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Mar. 14th, 2016

Living on Minimum Wage

Why Do Homeless People Have Smart Phones?

One piece of advice we’re changing in the second edition of Living Single on Minimum Wage is our advice on smart phones.  Not because the old advice was bad, but because the technology and prices have changed dramatically in the past few years.  I’d certainly still advise carefully weighing your needs vs. wants and comparison shopping to choose the best phone plan for yourself, but I’m less inclined to see smart phones themselves as purely wants.

I hope none of you are homeless, but I know people who are or have been. And I’ve also heard a lot of cynical comments from people who aren’t when they see someone on the street begging for help and then using what looks like an expensive phone. So I wanted to go over some practical reasons why a homeless person might have a smart phone or feel like maintaining the phone is a good use of their limited income that aren’t just poor judgment.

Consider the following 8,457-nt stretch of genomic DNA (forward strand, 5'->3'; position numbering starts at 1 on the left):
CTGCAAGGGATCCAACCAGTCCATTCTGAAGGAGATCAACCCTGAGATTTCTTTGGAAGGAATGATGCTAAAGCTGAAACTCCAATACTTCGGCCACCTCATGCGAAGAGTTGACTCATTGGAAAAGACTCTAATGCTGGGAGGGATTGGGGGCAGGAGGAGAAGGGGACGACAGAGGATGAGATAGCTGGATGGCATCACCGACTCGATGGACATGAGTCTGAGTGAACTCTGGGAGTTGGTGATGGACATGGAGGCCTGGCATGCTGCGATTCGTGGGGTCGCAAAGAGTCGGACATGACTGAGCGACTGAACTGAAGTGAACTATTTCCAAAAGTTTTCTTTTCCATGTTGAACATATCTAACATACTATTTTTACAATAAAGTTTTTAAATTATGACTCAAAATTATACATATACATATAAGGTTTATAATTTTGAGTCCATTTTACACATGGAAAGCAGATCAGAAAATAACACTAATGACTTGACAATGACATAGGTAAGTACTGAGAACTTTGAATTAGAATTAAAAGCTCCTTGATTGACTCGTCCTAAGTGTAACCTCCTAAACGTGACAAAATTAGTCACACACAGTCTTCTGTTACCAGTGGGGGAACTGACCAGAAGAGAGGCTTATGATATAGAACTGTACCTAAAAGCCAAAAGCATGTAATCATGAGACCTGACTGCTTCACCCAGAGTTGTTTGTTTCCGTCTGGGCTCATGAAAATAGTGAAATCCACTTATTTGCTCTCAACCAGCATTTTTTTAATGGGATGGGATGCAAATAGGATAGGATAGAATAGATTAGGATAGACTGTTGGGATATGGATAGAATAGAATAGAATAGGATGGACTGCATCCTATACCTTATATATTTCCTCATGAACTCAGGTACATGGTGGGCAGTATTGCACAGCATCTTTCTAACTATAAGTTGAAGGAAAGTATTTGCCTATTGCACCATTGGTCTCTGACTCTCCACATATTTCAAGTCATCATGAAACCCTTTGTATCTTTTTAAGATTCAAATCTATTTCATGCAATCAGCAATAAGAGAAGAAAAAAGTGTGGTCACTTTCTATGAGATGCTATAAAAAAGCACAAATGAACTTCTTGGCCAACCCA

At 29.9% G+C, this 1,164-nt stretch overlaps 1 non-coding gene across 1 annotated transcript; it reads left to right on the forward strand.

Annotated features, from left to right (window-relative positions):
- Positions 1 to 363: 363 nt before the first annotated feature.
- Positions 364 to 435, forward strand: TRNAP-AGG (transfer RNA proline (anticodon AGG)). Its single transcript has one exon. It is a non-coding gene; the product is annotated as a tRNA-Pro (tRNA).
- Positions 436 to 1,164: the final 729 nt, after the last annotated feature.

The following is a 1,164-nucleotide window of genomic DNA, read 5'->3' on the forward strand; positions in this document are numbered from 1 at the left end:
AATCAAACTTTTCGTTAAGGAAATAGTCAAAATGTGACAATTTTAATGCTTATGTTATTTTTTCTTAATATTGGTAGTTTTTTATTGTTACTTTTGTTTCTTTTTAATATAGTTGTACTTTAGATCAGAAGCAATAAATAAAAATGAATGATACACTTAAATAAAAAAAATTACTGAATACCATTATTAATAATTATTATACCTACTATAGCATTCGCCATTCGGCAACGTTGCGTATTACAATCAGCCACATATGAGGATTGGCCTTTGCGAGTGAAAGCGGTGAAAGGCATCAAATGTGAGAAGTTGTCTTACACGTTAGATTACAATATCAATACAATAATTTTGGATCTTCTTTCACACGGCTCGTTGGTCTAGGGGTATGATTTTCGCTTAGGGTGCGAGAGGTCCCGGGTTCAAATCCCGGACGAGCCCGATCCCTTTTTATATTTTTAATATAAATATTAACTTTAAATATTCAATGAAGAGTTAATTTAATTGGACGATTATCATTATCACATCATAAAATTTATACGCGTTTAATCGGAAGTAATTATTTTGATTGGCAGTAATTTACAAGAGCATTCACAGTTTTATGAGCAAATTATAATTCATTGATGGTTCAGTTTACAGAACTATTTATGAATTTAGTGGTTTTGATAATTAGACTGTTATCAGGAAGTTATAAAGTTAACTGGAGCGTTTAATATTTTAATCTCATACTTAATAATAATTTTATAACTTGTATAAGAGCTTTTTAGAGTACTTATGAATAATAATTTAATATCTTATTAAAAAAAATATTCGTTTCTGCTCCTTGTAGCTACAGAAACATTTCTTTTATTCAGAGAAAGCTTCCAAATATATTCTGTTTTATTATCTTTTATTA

How Can a Homeless Person Afford a Smart Phone?

1. They bought the phone when they were in a much better financial place. Before the jobs loss, before the medical bills piled up, before the fire that destroyed their apartment, etc.

2. Someone else gave it to them. Charity, friend, family member, kind stranger. Just because a poor person has a phone doesn’t mean they bought it.